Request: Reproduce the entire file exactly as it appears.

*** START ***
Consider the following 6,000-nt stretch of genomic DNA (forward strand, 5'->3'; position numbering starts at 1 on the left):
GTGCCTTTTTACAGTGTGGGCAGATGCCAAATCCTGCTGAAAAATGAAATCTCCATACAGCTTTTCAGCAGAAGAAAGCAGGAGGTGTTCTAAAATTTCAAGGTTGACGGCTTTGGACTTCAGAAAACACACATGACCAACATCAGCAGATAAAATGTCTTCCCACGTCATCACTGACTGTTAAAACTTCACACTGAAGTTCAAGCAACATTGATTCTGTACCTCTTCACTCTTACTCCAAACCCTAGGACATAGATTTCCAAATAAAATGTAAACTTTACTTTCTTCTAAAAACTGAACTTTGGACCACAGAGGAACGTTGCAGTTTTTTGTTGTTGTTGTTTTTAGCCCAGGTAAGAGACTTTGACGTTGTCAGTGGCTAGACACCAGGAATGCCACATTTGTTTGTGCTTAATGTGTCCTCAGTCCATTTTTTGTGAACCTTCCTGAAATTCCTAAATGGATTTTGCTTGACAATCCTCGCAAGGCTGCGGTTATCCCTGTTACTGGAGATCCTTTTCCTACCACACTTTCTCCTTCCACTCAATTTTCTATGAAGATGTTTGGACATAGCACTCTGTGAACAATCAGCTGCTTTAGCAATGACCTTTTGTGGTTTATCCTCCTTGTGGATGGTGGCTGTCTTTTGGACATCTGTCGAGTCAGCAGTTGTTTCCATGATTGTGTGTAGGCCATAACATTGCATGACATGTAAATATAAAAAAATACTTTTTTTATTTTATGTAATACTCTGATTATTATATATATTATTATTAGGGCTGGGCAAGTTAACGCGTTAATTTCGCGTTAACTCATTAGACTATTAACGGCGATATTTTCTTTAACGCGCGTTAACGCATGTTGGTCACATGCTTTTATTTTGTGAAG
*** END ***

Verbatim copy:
Consider the following 6,000-nt stretch of genomic DNA (forward strand, 5'->3'; position numbering starts at 1 on the left):
GTGCCTTTTTACAGTGTGGGCAGATGCCAAATCCTGCTGAAAAATGAAATCTCCATACAGCTTTTCAGCAGAAGAAAGCAGGAGGTGTTCTAAAATTTCAAGGTTGACGGCTTTGGACTTCAGAAAACACACATGACCAACATCAGCAGATAAAATGTCTTCCCACGTCATCACTGACTGTTAAAACTTCACACTGAAGTTCAAGCAACATTGATTCTGTACCTCTTCACTCTTACTCCAAACCCTAGGACATAGATTTCCAAATAAAATGTAAACTTTACTTTCTTCTAAAAACTGAACTTTGGACCACAGAGGAACGTTGCAGTTTTTTGTTGTTGTTGTTTTTAGCCCAGGTAAGAGACTTTGACGTTGTCAGTGGCTAGACACCAGGAATGCCACATTTGTTTGTGCTTAATGTGTCCTCAGTCCATTTTTTGTGAACCTTCCTGAAATTCCTAAATGGATTTTGCTTGACAATCCTCGCAAGGCTGCGGTTATCCCTGTTACTGGAGATCCTTTTCCTACCACACTTTCTCCTTCCACTCAATTTTCTATGAAGATGTTTGGACATAGCACTCTGTGAACAATCAGCTGCTTTAGCAATGACCTTTTGTGGTTTATCCTCCTTGTGGATGGTGGCTGTCTTTTGGACATCTGTCGAGTCAGCAGTTGTTTCCATGATTGTGTGTAGGCCATAACATTGCATGACATGTAAATATAAAAAAATACTTTTTTTATTTTATGTAATACTCTGATTATTATATATATTATTATTAGGGCTGGGCAAGTTAACGCGTTAATTTCGCGTTAACTCATTAGACTATTAACGGCGATATTTTCTTTAACGCGCGTTAACGCATGTTGGTCACATGCTTTTATTTTGTGAAG